On July 14, 1991, Paul Baker held his last service as pastor of the denomination’s largest church, King Street UB in Chambersburg, Pa. In so doing, he concluded 30 years as the church’s pastor, and 36 years of pastoral ministry in the UB church—a career during which he gave leadership at nearly all levels of the denomination and in many aspects of the broader Christian community.
Paul Baker had gravitas—an imposing figure, a commanding presence, a deep, authoritative voice. He exercised strong leadership in Pennsylvania Conference and in many other capacities.
The youngest of five children, Paul Baker grew up on a farm in the Chambersburg area. He became a Christian at age 13 during services at Mt. Pleasant UB in Chambersburg, and received his call to the ministry there at age 18. He graduated from Huntington College in 1955 and returned to Chambersburg to become associate pastor of King Street, serving in that position for two years under Clyde W. Meadows. At the same time, he entered Lutheran Theological Seminary in Gettysburg, Pa., from which he graduated in 1963 with a Master of Divinity.
In 1957, Baker left King Street to become pastor of Otterbein UB in Greencastle, Pa. He remained there until 1961, when General Conference elected Dr. Meadows as bishop. So Meadows, who spent 33 years at King Street, was followed by a man who would stay 30 years.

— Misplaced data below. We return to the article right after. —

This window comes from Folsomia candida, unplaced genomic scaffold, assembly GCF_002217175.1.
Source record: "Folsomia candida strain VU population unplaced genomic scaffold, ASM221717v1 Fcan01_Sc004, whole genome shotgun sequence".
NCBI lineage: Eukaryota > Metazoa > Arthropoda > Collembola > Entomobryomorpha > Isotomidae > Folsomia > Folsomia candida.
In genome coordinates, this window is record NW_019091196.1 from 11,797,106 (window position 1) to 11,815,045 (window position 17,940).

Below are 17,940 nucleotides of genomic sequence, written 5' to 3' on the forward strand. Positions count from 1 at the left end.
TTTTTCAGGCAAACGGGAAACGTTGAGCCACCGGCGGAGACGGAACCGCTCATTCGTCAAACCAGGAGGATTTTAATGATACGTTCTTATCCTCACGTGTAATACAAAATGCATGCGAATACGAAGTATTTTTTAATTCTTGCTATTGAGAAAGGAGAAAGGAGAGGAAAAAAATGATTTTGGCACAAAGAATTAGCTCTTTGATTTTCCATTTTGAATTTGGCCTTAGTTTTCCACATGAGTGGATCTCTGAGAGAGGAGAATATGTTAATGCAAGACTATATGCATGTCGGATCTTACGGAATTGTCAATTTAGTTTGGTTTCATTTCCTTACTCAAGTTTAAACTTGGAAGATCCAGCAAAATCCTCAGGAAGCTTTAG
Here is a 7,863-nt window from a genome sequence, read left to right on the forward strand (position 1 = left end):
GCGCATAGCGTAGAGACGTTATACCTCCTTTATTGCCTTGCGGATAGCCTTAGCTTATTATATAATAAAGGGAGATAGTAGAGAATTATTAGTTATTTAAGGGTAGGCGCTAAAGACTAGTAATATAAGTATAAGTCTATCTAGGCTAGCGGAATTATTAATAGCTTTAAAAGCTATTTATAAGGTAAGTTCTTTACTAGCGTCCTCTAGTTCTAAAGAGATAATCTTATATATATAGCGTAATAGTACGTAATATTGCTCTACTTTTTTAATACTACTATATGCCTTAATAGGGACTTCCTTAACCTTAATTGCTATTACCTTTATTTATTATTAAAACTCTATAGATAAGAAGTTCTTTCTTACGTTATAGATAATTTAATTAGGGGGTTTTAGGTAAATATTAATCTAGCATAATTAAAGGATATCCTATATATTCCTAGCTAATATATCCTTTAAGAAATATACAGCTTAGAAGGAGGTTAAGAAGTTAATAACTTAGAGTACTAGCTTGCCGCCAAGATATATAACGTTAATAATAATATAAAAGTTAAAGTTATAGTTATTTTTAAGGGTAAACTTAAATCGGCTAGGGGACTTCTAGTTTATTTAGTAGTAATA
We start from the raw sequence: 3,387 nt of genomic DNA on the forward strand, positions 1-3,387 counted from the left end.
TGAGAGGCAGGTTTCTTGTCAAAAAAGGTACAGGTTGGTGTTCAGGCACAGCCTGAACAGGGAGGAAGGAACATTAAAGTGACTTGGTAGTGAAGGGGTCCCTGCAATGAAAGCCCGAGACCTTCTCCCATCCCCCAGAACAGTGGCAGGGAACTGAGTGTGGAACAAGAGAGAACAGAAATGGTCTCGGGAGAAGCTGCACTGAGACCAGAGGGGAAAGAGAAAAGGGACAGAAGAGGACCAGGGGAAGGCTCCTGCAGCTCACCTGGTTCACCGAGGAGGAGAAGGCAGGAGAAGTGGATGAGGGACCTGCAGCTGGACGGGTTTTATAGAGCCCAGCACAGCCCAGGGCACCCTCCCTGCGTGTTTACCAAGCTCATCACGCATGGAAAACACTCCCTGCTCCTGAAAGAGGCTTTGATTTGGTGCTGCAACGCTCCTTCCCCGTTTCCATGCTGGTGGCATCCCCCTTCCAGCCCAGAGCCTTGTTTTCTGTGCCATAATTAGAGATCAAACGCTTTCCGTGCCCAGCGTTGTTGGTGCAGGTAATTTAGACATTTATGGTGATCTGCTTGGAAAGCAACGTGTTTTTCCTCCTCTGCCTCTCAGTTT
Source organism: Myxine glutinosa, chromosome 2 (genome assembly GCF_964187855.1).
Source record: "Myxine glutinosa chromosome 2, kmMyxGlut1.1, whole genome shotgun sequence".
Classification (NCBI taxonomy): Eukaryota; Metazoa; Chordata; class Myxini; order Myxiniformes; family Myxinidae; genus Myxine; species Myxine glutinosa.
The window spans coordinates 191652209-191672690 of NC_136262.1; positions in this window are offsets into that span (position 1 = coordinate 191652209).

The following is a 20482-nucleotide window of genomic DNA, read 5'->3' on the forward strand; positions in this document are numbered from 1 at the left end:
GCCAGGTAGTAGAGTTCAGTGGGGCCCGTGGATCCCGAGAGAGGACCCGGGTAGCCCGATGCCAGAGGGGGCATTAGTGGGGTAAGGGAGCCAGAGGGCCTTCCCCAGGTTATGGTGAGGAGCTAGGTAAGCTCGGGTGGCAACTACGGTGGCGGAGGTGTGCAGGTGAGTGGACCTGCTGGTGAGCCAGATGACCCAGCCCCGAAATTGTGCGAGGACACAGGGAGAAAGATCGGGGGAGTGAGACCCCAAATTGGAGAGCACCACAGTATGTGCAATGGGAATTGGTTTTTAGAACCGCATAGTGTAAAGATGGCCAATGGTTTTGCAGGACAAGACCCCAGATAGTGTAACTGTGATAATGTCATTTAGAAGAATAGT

Baker’s work extended far beyond the church. He had served as a conference superintendent beginning in 1967 and as senior superintendent since 1977. He had been a member of the denominational General Board continuously since 1967, and on its executive committee starting in 1981.
Baker joined the Huntington College Board of Trustees in 1970, and in 1979 received the “Distinguished Alumni Citation.” The college awarded him an honorary Doctor of Divinity degree in 1980.
Baker served on the board of the National Association of Evangelicals for ten years. And there were many other leadership roles—with Rhodes Grove Camp, the Salvation Army, Piney Mountain Home, the local ministerial association, YMCA, Kiwanis, and other groups.
Pat Jones was assigned as senior pastor of King Street effective August 1, 1991. Jones had just completed three years as pastor of Devonshire Memorial Church in Harrisburg, Pa. That same month, Dr. Baker assumed a new role with a local funeral home.
On January 14, 2001, King Street dedicated a 24,100 square-foot addition. It was primarily a gymnasium, which could seat over 500 people in the weekly contemporary worship service. They named it the Baker Center.